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More downtown parking spaces to be turned over to sidewalk cafés

Council passed legislation to provide additional flexibility in regard to the use of on-street parking spaces to augment seating in the city’s downtown restaurants, like the new patio in front of Broken Hill on Baker Street. — The Nelson Daily photo

The city will be taking it to the streets after it amended its sidewalk café bylaw to help out the hard hit restaurant industry in Nelson.

Council passed legislation to provide additional flexibility in regards to the use of on-street parking spaces to augment seating in the city’s downtown restaurants.

Despite being allowed to re-open in the wake of the peak of the COVID-19 pandemic, restaurants were not allowed to offer full capacity seating, having their floor space reduced by up to 50 per cent to retain social distancing.

The bylaw change was fast-tracked through council — under provincial order — with the city able to adopt bylaws on an expedited basis while the province was under a state of emergency.

“It just makes a lot of sense … It solves a lot of problems and creates a lot of opportunities,” said Coun. Britny Anderson.

In addition, the province has also provided changes to liquor licensing regulations in anticipation of the request to increase outdoor seating for restaurants, noted city senior planner Sebastien Arcand.

“Essentially, they will allow for restaurants to expand outdoor areas but will not increase occupancy,” he told council in his report.

The bylaw amendment provides additional flexibility in regards to the use of on-street parking spaces, Arcand explained.

“This minor change to the bylaw could allow businesses to utilize additional on-street parking spaces for the purpose of expanding their seating areas,” he said.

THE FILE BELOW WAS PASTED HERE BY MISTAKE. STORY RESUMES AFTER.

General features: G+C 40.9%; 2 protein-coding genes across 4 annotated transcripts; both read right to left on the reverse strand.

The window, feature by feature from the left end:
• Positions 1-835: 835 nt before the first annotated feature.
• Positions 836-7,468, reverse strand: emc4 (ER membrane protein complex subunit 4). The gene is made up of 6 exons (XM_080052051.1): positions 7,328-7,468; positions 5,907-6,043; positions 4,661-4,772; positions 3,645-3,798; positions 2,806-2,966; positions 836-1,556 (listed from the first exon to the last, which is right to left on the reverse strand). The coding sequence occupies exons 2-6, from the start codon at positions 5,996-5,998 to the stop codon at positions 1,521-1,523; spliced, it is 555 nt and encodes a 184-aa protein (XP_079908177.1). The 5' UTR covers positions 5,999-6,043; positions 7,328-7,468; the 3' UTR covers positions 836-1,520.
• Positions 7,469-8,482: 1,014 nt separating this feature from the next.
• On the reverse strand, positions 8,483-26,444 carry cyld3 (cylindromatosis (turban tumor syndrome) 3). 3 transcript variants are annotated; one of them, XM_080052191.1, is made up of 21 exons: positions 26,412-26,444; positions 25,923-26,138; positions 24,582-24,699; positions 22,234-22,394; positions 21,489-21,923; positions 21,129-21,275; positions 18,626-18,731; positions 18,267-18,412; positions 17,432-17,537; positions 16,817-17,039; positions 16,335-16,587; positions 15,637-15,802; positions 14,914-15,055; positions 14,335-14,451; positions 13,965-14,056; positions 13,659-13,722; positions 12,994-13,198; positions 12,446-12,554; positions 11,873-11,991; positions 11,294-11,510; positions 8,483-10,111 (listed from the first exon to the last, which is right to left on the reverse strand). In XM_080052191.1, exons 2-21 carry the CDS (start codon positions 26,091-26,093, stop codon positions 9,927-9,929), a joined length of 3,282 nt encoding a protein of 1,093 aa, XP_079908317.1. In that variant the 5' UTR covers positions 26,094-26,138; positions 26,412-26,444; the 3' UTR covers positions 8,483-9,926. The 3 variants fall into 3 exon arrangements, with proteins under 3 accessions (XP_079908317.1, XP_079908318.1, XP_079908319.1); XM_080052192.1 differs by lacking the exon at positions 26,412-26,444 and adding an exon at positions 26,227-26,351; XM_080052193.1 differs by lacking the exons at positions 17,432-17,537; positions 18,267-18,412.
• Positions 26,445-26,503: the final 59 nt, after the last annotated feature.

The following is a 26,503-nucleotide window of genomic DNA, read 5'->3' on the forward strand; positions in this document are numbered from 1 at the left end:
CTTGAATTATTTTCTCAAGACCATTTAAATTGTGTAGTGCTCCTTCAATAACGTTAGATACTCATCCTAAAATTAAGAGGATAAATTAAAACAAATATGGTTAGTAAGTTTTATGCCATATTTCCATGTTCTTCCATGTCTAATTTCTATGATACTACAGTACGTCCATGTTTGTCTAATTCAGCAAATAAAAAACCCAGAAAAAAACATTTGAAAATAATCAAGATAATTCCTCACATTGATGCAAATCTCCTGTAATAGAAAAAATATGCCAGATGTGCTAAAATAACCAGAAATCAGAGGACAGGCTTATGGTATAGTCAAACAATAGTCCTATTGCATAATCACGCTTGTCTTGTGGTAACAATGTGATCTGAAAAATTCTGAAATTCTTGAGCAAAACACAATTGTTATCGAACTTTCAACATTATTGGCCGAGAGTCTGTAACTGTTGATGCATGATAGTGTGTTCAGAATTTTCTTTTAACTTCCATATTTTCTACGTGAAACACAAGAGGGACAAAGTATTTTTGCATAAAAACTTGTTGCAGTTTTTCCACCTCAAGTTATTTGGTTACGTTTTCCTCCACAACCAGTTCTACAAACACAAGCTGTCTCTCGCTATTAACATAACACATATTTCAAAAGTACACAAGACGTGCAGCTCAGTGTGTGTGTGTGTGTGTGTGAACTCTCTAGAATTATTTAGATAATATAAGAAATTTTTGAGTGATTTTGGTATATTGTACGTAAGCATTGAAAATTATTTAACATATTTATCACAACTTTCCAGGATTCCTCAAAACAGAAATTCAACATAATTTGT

“Essentially, the bylaw ensures that the sidewalk cafés are well designed, allow for pedestrian movements and promote an active downtown.”

If the bylaw change was meant to be temporary it would have to come back to council, said Arcand.

Sidewalk by the numbers

In all, the city had 20 sidewalk cafés operating in its downtown area last year, occupying a total of 17 on-street parking spaces.

Earlier this year it was expected that the number of sidewalk cafés would rise to 22 in 2020, using 18 on-street parking stalls.

A city staff report noted that an additional 14 on-street parking spaces could be occupied, bringing the total loss of parking spaces in the downtown to 32.

Con of the walk

Additional on-street parking spaces occupied by sidewalk cafés will reduce parking meter revenues.

“However, given the current situation, it is deemed to be a reasonable short-term loss to ensure long term benefits by maintaining a healthy downtown,” said Arcand in his council report.

In review

The following three sections of the bylaw are being reviewed as part of the proposal:

  • 3.2.1 A sidewalk café located on the sidewalk or on on-street parking stalls, shall be limited to the linear frontage of its parent business.
  • 3.2.3 A sidewalk café shall not occupy more than one parallel on-street parking stall or three angle or perpendicular parking stalls. Combine usage of angled, perpendicular and parallel parking stalls is prohibited.
  • 3.2.7 Subject to the approval of the director, a sidewalk café may extend onto a neighbouring business frontage if written agreement is granted yearly from the adjacent business owner and provided the sidewalk café does not utilize additional on-street parking stalls.

The following changes are being proposed:

Replace section 3.2.7 with the following:

  • “3.2.7 Despite 3.2.1 and 3.2.3, under extraordinary circumstances, the director may approve a sidewalk café to temporarily extend onto a neighbouring business frontage if written agreement is granted yearly from the adjacent business owner.”

This change would allow the director of Development Services to authorize the expansion of sidewalk cafés on a case-by-case basis. It also includes a “good neighbour clause” by requiring that businesses consult with adjacent neighbours prior to any approvals being granted.

This proposal would provide greater flexibility for restaurant businesses to operate under the circumstances created by covid-19. Research is showing that being outdoors reduces the risk of virus transmission.

Therefore, municipalities across the country are finding creative ways to offer outdoor space to downtown businesses to continue to operate in a safe and efficient manner and ultimately help with their long-term viability.

— Source: City of Nelson